How to discuss death with family

Tips for approaching a difficult topic

7 min read

Approaching the topics of estate planning and end-of-life with loved ones can feel difficult or awkward at first. You may struggle to think about—let alone talk about—death. You’re certainly not alone if you feel this way. However, normalizing this conversation is critical if you want to prepare your loved ones for the inevitable and ensure everyone is on board with your family vision.

As a society, we typically don’t talk about death, which makes it seem taboo even though it’s an inevitable, natural part of life. By setting an example and talking about death, you can help normalize it. However, you shouldn’t start the conversation without having a strategy first. If you mishandle the discussion, it can feel even more awkward and scare off loved ones from talking further about it. Here are some considerations on how to broach the subject so that it can result in a productive conversation.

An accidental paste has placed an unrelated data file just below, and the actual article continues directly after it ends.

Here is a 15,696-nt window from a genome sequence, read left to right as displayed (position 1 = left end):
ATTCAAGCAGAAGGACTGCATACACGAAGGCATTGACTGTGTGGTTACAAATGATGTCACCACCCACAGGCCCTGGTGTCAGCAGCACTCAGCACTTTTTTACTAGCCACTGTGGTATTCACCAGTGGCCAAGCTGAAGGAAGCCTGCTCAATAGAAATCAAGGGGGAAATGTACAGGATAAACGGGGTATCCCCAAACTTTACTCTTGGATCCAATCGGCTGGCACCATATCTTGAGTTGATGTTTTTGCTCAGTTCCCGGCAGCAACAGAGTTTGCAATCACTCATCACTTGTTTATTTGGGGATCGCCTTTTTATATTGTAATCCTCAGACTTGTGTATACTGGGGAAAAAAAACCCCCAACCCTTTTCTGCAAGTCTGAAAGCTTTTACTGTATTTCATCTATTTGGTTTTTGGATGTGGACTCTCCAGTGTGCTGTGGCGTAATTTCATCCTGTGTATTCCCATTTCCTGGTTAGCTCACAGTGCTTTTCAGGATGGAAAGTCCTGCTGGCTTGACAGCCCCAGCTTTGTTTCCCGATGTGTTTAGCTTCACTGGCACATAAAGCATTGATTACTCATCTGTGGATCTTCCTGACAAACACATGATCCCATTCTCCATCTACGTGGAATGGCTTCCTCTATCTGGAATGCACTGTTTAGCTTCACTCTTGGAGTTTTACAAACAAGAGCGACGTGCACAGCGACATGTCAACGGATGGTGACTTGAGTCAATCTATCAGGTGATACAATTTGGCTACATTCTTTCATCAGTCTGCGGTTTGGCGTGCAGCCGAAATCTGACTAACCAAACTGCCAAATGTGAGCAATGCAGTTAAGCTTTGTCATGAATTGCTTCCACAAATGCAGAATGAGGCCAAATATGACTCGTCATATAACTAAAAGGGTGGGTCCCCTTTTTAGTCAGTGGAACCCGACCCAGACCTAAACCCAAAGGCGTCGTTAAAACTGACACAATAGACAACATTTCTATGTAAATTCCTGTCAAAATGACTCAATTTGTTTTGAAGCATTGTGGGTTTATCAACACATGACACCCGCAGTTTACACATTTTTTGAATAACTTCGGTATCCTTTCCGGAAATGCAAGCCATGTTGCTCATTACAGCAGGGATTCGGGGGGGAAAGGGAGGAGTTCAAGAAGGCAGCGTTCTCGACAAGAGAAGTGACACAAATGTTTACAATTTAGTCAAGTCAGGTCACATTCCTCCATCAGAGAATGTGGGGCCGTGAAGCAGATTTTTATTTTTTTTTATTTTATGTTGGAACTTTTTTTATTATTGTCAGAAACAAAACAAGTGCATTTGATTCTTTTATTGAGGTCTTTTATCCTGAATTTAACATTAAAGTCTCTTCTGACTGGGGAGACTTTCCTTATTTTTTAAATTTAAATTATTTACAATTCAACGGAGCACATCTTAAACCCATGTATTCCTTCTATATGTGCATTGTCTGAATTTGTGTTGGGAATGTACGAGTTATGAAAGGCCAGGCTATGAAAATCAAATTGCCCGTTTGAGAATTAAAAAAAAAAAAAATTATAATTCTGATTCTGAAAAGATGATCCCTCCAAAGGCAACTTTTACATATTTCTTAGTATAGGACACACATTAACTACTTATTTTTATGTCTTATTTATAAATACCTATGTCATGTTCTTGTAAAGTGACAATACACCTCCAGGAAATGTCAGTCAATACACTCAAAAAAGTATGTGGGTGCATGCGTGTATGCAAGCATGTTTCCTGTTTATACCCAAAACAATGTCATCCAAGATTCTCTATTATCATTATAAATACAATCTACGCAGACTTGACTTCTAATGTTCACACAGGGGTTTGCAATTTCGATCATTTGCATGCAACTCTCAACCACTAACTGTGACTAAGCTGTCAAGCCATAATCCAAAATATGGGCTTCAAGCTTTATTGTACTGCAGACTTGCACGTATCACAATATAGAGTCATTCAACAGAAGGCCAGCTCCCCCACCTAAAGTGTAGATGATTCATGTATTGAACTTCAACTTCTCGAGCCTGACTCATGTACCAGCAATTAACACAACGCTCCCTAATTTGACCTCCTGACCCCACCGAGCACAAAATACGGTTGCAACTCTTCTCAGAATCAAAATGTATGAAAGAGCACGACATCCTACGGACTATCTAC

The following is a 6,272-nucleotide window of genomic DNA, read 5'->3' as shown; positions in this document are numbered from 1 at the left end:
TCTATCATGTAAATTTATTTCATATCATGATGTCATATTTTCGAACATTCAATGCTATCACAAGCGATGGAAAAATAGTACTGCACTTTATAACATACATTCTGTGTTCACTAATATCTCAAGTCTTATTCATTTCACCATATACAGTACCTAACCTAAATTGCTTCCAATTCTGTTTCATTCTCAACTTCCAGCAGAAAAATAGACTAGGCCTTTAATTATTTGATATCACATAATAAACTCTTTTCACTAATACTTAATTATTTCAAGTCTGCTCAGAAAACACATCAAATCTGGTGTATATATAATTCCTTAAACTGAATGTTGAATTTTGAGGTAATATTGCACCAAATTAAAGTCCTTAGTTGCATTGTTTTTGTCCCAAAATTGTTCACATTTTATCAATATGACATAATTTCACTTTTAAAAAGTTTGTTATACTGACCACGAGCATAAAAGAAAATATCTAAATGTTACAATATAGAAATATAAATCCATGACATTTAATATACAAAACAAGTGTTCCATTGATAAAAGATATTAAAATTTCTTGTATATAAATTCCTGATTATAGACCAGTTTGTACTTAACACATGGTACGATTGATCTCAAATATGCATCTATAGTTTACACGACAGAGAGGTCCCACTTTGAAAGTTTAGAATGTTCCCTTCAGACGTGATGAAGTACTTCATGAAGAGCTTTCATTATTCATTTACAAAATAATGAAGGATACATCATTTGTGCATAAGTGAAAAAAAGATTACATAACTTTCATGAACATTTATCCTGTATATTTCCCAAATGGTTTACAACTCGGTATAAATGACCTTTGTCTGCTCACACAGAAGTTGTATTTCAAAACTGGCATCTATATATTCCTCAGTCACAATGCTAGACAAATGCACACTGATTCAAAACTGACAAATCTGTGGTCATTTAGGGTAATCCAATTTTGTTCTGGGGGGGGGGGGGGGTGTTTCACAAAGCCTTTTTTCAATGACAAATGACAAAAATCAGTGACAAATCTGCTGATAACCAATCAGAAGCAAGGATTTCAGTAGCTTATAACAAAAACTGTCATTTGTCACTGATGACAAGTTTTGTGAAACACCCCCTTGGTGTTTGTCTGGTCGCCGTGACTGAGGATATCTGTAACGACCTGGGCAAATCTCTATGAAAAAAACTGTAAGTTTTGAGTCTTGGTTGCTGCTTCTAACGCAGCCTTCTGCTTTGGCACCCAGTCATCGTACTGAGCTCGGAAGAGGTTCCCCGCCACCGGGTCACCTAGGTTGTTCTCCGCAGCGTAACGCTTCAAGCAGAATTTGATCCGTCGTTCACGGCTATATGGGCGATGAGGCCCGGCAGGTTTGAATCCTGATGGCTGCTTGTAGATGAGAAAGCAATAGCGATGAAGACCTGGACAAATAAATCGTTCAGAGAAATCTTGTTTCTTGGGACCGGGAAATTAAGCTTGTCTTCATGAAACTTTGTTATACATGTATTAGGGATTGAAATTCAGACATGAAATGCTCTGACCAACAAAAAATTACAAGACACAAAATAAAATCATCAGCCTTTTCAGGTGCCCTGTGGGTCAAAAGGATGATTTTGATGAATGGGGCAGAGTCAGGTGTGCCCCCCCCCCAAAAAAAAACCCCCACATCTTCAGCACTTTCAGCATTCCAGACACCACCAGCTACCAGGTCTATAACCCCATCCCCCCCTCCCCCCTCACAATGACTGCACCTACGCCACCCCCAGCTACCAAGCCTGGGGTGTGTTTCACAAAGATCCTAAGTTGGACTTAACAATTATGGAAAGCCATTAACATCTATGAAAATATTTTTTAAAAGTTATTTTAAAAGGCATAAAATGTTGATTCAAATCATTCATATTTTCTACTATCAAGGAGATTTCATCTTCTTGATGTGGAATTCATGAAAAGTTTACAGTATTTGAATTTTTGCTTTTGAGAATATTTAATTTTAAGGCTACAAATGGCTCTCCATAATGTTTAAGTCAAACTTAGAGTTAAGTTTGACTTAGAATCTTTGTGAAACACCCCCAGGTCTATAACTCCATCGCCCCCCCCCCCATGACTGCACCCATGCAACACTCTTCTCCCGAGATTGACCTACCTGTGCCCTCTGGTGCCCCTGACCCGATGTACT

Acknowledge death as a fact of life that affects everyone

We are all impacted by death, whether it be the loss of a close loved one, or even death in our surrounding communities. If you avoid the subject completely, you aren’t able to properly process your feelings.

According to expert Elizabeth Kubler-Ross, there are five stages of grief. Understanding these stages are extremely helpful in allowing you to explore your emotions, as well as validate that whatever you are experiencing is normal. Acknowledging death as a fact of life, and that it affects all of us, is an empowering first step.

Practice talking about estate planning and end-of-life wishes

Next, if you acknowledge and normalize talking about death, you can hold important discussions about your end-of-life wishes, including your estate plans.

By discussing your final wishes with loved ones, it gives them an opportunity to come to terms with them. It also gives your loved ones the space to ask questions and address any concerns. That way, when you eventually do pass away, there will be less risk of conflict or misunderstanding. They will be in peace to grieve their loss rather than being faced with trying to guess at what you would have wanted.